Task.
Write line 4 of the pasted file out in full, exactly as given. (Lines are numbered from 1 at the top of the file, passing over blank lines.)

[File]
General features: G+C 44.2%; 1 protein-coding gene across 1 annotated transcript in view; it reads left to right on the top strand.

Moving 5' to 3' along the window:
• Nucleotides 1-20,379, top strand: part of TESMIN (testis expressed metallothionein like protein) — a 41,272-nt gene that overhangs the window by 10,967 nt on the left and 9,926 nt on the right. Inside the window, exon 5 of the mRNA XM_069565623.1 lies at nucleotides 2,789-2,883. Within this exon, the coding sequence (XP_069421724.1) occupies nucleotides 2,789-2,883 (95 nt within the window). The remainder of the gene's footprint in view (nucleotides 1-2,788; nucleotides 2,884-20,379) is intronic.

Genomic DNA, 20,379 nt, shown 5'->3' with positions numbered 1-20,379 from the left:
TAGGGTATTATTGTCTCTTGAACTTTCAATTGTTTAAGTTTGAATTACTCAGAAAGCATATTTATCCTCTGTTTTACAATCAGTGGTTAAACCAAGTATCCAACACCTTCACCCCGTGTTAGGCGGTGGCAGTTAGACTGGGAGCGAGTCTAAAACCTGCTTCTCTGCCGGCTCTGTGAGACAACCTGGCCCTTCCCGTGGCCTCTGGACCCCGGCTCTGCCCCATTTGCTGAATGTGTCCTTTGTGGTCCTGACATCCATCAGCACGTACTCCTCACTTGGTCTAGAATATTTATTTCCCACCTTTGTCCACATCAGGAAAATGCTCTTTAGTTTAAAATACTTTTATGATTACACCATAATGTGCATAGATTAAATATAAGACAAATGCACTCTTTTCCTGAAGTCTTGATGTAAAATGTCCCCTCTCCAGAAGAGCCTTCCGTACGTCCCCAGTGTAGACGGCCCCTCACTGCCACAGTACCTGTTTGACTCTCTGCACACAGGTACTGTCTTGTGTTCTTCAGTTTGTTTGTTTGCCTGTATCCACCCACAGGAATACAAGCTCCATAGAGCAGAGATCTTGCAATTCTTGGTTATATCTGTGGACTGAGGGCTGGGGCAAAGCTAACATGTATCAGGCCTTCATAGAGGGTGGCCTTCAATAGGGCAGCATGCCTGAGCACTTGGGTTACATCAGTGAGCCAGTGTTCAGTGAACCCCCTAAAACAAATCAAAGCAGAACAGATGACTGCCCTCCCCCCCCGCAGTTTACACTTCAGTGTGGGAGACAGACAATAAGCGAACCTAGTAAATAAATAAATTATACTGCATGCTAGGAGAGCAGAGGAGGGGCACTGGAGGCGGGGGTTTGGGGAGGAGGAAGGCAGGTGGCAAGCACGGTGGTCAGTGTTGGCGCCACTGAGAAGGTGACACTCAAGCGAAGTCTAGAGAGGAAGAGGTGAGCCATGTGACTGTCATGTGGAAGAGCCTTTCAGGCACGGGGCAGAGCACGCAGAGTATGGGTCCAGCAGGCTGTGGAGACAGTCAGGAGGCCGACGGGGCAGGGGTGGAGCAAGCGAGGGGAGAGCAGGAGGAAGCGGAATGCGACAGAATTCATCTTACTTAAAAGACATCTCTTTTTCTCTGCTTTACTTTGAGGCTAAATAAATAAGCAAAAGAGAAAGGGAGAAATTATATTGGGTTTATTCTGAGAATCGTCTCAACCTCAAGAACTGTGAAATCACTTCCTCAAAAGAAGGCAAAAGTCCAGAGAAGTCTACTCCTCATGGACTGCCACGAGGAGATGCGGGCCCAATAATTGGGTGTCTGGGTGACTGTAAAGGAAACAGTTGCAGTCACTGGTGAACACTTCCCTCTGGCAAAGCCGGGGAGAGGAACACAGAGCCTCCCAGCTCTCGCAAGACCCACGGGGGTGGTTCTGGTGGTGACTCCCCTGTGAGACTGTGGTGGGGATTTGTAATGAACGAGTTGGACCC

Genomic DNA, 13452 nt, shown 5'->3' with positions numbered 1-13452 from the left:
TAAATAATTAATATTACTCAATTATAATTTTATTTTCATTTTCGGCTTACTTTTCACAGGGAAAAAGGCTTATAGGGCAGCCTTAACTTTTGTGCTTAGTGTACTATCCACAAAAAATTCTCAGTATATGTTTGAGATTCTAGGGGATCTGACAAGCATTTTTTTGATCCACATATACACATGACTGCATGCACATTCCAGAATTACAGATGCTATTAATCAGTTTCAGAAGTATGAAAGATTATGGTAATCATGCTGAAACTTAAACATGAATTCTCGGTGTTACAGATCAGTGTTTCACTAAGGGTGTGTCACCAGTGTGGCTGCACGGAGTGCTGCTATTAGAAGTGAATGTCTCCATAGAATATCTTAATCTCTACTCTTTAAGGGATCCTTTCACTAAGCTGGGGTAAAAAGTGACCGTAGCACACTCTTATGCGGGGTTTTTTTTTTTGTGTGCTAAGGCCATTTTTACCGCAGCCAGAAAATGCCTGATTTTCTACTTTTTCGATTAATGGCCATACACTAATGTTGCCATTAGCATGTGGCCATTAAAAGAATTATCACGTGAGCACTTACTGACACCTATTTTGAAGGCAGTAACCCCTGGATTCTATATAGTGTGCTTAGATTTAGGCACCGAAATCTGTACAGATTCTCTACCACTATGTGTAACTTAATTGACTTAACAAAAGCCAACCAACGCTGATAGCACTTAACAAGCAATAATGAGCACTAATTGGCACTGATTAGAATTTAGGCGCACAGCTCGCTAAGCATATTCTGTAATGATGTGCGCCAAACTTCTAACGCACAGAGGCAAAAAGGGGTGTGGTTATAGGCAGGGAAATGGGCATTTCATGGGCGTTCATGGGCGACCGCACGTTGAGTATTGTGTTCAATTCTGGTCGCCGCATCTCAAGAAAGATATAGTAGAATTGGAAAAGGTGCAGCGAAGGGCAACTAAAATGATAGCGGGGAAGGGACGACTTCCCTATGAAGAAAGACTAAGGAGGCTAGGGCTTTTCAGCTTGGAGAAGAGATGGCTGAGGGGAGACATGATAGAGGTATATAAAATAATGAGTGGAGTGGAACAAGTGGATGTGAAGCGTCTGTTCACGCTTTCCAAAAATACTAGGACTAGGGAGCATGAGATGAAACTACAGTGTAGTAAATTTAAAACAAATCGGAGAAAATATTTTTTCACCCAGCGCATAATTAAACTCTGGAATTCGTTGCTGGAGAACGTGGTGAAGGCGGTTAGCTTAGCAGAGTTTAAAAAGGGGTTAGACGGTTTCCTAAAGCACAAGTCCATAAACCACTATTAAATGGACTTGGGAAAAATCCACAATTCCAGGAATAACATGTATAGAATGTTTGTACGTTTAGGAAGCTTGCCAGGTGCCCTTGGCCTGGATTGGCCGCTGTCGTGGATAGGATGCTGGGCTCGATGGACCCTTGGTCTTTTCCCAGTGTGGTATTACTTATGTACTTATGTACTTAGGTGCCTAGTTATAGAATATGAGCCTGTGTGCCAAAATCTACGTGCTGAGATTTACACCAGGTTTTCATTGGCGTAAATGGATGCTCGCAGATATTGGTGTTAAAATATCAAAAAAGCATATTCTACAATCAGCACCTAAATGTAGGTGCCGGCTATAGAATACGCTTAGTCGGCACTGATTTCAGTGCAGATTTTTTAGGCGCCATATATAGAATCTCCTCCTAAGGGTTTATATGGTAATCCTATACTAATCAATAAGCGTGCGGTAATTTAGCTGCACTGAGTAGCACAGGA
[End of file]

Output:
Genomic DNA, 20,379 nt, shown 5'->3' with positions numbered 1-20,379 from the left: